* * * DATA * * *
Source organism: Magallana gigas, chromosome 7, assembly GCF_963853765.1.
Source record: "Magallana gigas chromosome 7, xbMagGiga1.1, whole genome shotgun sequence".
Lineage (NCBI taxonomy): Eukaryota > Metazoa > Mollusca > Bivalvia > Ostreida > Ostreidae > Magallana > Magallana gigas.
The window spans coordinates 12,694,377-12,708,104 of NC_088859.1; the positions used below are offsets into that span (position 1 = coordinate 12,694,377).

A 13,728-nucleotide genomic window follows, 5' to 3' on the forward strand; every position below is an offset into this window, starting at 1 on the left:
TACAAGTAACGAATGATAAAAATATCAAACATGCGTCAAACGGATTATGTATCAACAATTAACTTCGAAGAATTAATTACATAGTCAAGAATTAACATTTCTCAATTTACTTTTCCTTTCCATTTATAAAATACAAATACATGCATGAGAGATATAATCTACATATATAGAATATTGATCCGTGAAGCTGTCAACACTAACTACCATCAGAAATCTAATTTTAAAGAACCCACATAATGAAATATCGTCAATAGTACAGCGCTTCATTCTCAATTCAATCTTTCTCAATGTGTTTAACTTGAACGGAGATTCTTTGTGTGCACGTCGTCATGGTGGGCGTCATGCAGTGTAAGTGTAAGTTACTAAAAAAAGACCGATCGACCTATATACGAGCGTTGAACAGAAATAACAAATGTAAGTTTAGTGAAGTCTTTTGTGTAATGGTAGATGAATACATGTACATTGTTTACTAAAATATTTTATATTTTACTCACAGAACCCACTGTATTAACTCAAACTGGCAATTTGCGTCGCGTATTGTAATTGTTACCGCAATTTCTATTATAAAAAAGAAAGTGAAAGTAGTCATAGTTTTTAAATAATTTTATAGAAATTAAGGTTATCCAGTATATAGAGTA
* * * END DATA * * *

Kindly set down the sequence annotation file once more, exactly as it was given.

Source organism: Magallana gigas, chromosome 7, assembly GCF_963853765.1.
Source record: "Magallana gigas chromosome 7, xbMagGiga1.1, whole genome shotgun sequence".
Lineage (NCBI taxonomy): Eukaryota > Metazoa > Mollusca > Bivalvia > Ostreida > Ostreidae > Magallana > Magallana gigas.
The window spans coordinates 12,694,377-12,708,104 of NC_088859.1; the positions used below are offsets into that span (position 1 = coordinate 12,694,377).

A 13,728-nucleotide genomic window follows, 5' to 3' on the forward strand; every position below is an offset into this window, starting at 1 on the left:
TACAAGTAACGAATGATAAAAATATCAAACATGCGTCAAACGGATTATGTATCAACAATTAACTTCGAAGAATTAATTACATAGTCAAGAATTAACATTTCTCAATTTACTTTTCCTTTCCATTTATAAAATACAAATACATGCATGAGAGATATAATCTACATATATAGAATATTGATCCGTGAAGCTGTCAACACTAACTACCATCAGAAATCTAATTTTAAAGAACCCACATAATGAAATATCGTCAATAGTACAGCGCTTCATTCTCAATTCAATCTTTCTCAATGTGTTTAACTTGAACGGAGATTCTTTGTGTGCACGTCGTCATGGTGGGCGTCATGCAGTGTAAGTGTAAGTTACTAAAAAAAGACCGATCGACCTATATACGAGCGTTGAACAGAAATAACAAATGTAAGTTTAGTGAAGTCTTTTGTGTAATGGTAGATGAATACATGTACATTGTTTACTAAAATATTTTATATTTTACTCACAGAACCCACTGTATTAACTCAAACTGGCAATTTGCGTCGCGTATTGTAATTGTTACCGCAATTTCTATTATAAAAAAGAAAGTGAAAGTAGTCATAGTTTTTAAATAATTTTATAGAAATTAAGGTTATCCAGTATATAGAGTA